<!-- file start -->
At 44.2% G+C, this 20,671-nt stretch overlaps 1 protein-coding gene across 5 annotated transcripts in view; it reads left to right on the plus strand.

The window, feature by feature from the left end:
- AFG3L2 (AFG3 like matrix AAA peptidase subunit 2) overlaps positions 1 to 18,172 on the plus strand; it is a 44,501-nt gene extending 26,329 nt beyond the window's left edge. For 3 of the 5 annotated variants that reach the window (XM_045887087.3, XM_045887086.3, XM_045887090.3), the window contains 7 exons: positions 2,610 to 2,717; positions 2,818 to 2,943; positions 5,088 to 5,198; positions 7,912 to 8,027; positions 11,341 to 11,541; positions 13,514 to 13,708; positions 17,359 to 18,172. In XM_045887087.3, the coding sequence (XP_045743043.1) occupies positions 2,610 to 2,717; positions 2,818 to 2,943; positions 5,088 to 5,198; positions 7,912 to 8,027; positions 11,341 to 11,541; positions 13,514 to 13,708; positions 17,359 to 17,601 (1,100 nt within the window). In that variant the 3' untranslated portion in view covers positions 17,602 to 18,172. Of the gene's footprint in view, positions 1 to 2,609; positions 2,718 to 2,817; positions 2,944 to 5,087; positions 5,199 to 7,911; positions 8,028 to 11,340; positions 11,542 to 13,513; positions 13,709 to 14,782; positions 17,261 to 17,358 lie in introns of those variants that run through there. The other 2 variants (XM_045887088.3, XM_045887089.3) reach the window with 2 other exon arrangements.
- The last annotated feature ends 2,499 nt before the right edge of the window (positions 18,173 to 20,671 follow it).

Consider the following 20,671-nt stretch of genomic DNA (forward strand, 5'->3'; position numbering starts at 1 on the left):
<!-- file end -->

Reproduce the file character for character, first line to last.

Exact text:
At 44.2% G+C, this 20,671-nt stretch overlaps 1 protein-coding gene across 5 annotated transcripts in view; it reads left to right on the plus strand.

The window, feature by feature from the left end:
- AFG3L2 (AFG3 like matrix AAA peptidase subunit 2) overlaps positions 1 to 18,172 on the plus strand; it is a 44,501-nt gene extending 26,329 nt beyond the window's left edge. For 3 of the 5 annotated variants that reach the window (XM_045887087.3, XM_045887086.3, XM_045887090.3), the window contains 7 exons: positions 2,610 to 2,717; positions 2,818 to 2,943; positions 5,088 to 5,198; positions 7,912 to 8,027; positions 11,341 to 11,541; positions 13,514 to 13,708; positions 17,359 to 18,172. In XM_045887087.3, the coding sequence (XP_045743043.1) occupies positions 2,610 to 2,717; positions 2,818 to 2,943; positions 5,088 to 5,198; positions 7,912 to 8,027; positions 11,341 to 11,541; positions 13,514 to 13,708; positions 17,359 to 17,601 (1,100 nt within the window). In that variant the 3' untranslated portion in view covers positions 17,602 to 18,172. Of the gene's footprint in view, positions 1 to 2,609; positions 2,718 to 2,817; positions 2,944 to 5,087; positions 5,199 to 7,911; positions 8,028 to 11,340; positions 11,542 to 13,513; positions 13,709 to 14,782; positions 17,261 to 17,358 lie in introns of those variants that run through there. The other 2 variants (XM_045887088.3, XM_045887089.3) reach the window with 2 other exon arrangements.
- The last annotated feature ends 2,499 nt before the right edge of the window (positions 18,173 to 20,671 follow it).

Consider the following 20,671-nt stretch of genomic DNA (forward strand, 5'->3'; position numbering starts at 1 on the left):